The point of posting like this isn’t to prove your intellectual consistency. The point is just to post.

Rereading Toobin’s book today, one thing that leaps out is the author’s obvious contempt for Simpson. References abound to his limited intelligence, his duplicitous nature, his obvious guilt. At the time of the book’s 1996 publication, this was a popular stance: that Simpson had clearly done a terrible thing and gotten away with it. But time mutes all passions and creates new characters to fixate on. Last fall, Toobin accidentally exposed himself during a video call with his co-workers. He was eventually fired by his employer, The New Yorker, and mocked across the political spectrum. Even O.J. got in on the fun. “Damn, Jeffrey Toobin,” he said in a short video. “At least Pee-wee Herman was in an X-rated movie theater.” This was intensely corny, as retorts go, but just imagine the humiliation of finding yourself in a position where O.J. Simpson can go viral by clowning your failings. Some people got mad at him; others said, “Stick it to ’em, Juice.” For the moment, it did not matter what he supposedly did. He was online and reacting to the news, just like everyone else.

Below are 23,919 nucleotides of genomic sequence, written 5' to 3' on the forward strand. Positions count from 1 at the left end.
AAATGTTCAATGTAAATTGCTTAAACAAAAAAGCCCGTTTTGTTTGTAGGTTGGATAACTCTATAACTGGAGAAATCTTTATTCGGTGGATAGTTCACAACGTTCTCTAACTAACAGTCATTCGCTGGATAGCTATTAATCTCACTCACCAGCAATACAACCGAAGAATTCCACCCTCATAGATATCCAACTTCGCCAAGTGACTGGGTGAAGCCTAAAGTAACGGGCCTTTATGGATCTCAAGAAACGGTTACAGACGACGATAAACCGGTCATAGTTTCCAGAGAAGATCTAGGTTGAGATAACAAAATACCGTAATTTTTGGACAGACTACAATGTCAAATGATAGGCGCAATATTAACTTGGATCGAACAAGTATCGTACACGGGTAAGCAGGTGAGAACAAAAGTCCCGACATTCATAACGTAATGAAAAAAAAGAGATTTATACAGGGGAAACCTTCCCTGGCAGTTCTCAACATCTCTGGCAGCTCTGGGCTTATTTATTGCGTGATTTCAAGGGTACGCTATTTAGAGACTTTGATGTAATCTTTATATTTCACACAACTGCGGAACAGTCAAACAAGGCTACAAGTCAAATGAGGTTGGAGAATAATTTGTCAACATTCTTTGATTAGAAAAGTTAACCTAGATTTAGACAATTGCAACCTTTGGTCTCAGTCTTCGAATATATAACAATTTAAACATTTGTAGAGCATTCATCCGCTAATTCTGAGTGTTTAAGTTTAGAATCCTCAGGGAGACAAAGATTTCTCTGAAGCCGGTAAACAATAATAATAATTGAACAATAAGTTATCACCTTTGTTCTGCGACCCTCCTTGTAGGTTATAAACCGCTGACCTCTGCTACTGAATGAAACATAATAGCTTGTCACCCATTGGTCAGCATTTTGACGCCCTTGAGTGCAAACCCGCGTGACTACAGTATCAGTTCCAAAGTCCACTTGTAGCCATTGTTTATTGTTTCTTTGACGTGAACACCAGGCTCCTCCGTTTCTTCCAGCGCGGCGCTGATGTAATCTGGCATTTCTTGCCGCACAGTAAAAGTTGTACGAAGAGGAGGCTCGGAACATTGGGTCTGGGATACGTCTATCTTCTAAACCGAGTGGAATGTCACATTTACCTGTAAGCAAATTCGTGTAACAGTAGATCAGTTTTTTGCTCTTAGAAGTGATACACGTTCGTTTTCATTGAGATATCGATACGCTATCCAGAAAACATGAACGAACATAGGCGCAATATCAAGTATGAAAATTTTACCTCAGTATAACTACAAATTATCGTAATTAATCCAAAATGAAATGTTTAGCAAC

Jeremy Gordon is a writer from Chicago whose work appears in The New York Times, Pitchfork, The Nation and other publications. He last wrote for the magazine about the musician Beverly Glenn-Copeland.